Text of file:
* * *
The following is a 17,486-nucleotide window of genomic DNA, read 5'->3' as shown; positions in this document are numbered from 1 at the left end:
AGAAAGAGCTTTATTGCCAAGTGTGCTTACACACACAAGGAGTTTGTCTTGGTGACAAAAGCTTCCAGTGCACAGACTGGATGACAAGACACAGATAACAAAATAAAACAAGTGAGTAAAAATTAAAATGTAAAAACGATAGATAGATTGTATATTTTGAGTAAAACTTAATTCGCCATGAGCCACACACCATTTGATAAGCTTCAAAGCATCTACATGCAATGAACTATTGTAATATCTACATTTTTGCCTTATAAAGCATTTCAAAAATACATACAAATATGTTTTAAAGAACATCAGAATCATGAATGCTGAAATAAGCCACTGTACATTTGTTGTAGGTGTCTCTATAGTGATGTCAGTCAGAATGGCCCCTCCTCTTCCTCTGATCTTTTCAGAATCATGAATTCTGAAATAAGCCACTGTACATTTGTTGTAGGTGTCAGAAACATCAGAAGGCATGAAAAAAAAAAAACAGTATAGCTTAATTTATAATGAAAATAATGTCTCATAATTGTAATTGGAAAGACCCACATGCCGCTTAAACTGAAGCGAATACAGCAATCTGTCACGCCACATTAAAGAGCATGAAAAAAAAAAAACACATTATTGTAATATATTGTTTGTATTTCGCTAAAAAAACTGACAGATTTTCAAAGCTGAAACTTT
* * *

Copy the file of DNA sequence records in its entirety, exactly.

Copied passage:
The following is a 17,486-nucleotide window of genomic DNA, read 5'->3' as shown; positions in this document are numbered from 1 at the left end:
AGAAAGAGCTTTATTGCCAAGTGTGCTTACACACACAAGGAGTTTGTCTTGGTGACAAAAGCTTCCAGTGCACAGACTGGATGACAAGACACAGATAACAAAATAAAACAAGTGAGTAAAAATTAAAATGTAAAAACGATAGATAGATTGTATATTTTGAGTAAAACTTAATTCGCCATGAGCCACACACCATTTGATAAGCTTCAAAGCATCTACATGCAATGAACTATTGTAATATCTACATTTTTGCCTTATAAAGCATTTCAAAAATACATACAAATATGTTTTAAAGAACATCAGAATCATGAATGCTGAAATAAGCCACTGTACATTTGTTGTAGGTGTCTCTATAGTGATGTCAGTCAGAATGGCCCCTCCTCTTCCTCTGATCTTTTCAGAATCATGAATTCTGAAATAAGCCACTGTACATTTGTTGTAGGTGTCAGAAACATCAGAAGGCATGAAAAAAAAAAAACAGTATAGCTTAATTTATAATGAAAATAATGTCTCATAATTGTAATTGGAAAGACCCACATGCCGCTTAAACTGAAGCGAATACAGCAATCTGTCACGCCACATTAAAGAGCATGAAAAAAAAAAAACACATTATTGTAATATATTGTTTGTATTTCGCTAAAAAAACTGACAGATTTTCAAAGCTGAAACTTT